The leader of the Spoon bunch was a journalist, a former sportswriter with a penchant for the exhilarating (we’ll call him Rambo for the remainder of this blog, just to somewhat protect the identity of the innocent). He had picked up the Turkey-Day-sized clunkers at the dollar store before he came to Costa Rica—I was surprised they let him through security with such weapons at his disposal.

With every overly-intense passing of the cards (per Spoon etiquette), the seismic rating on the wobbly picnic table registered in the high 5’s, and everyone in the common room could hear the incessant rattling of the metal mini-ladles. That would usually persist for anywhere from 30-120 seconds. Then came time for The Grab.

Everyone who’s ever played Spoons knows all about The Grab. As I already mentioned, all you sneaky grabbers out there would have met your match in this game. So forget about all those silly shenanigans, The Grab on night one of Team Huntsville was more like bloodsport. Adults, anywhere from 35-60, were reaching across the table like ravenous pitbulls fighting for the last piece of my momma’s chicken and dumplings (the most scrumptious meal on this side of the ozone layer). Spoons went flying, fingernails drew blood, and maddening laughter ensued. It was quite the sight.

But none of that is what made this memory make it to the Funny Moments page. No, no, those details are just accomplices to the big daddy of them all: The Fall of Rambo.

As I already mentioned, Rambo was the leader of the Spoon bunch. He brought the spoons, he explained the rules, and he encouraged the madness that was Team Huntsville’s first night in Costa Rica. He was excitedly recruiting people left and right to join our Spoons game, even though the vast majority of them had never heard of such a pastime. And then, right around game 3 or 4, his excitement was brought to an abrupt halt. In game 3 or 4, The Grab became more than just a metaphor of ravenous pitbulls fighting over their last meal, it became a real-life WWE battlefield, hardcore edition [editor’s note: while some may not consider WWE professional wrestling to fall into the “real-life” category, Jesus said we were all to have the faith of children . . . just work with me on this one].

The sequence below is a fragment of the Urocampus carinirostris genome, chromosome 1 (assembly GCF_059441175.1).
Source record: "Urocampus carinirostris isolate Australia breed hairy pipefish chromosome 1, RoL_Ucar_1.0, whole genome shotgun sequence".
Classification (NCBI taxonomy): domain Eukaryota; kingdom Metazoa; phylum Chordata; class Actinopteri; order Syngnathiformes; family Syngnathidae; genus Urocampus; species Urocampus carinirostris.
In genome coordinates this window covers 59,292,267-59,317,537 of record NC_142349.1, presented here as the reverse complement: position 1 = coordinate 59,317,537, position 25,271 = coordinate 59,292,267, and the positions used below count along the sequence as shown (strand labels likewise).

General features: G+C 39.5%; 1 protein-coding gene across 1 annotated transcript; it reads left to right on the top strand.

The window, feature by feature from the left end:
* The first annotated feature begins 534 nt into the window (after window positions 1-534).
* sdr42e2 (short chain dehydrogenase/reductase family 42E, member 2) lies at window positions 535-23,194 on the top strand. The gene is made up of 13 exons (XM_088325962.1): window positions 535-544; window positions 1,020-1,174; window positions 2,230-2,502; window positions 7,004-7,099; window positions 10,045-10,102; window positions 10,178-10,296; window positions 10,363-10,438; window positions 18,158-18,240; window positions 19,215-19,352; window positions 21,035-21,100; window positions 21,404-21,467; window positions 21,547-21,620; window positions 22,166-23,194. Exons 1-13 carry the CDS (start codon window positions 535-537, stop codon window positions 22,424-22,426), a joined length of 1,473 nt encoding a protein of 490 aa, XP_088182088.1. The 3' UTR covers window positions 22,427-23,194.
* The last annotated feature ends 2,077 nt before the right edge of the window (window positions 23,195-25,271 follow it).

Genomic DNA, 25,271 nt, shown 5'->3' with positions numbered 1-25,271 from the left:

Everything was going along just dandily in that game: people passing their cards, everyone waiting with anticipation to elbow their neighbors out of Spoon contention—you know, the usual. Then someone got four of a kind, and The Grab was initiated. My memory of the ensuing play-by-play goes something like this: BOOM, BAM, CRACK, SPLAT . . . OW! Followed by momentary worry, and then inexhaustible laughter.

On this particular grab, Rambo’s neighbor got a little too vicious with his forearm, and Rambo may have been a little too audacious with his body lunge. The neighbor sent Rambo a back-armed forearm shiver that would have sent Hulk Hogan out of the soft landing-zone within the ropes and onto the cold, hard pavement surrounding the ring. Because that’s exactly what happened to Rambo.

The floor of the seminary is unforgiving black tile, complete with an easy-to-clean glossy surface. And after the BOOM of the neighbor’s forearm shiver, and the BAM of Rambo falling back into his seat, came the CRACK of the blue, plastic picnic chair, the SPLAT of Rambo’s body nailing the unkind tile, and the OW! of Rambo’s inherent reaction to the agonizing fall. So there laid the great Rambo, clutching his arm, wallowing in pain, and rolling through the remains of the broken plastic chair that lay in his midst.

Now that’s some real-life WWE action if I’ve ever heard of it.

Thank you Spoons, and thank you Team Huntsville, for laughing uncontrollably and never letting our brave Spoon leader forget the fall of pride and body that happened in night one—The Fall of Rambo.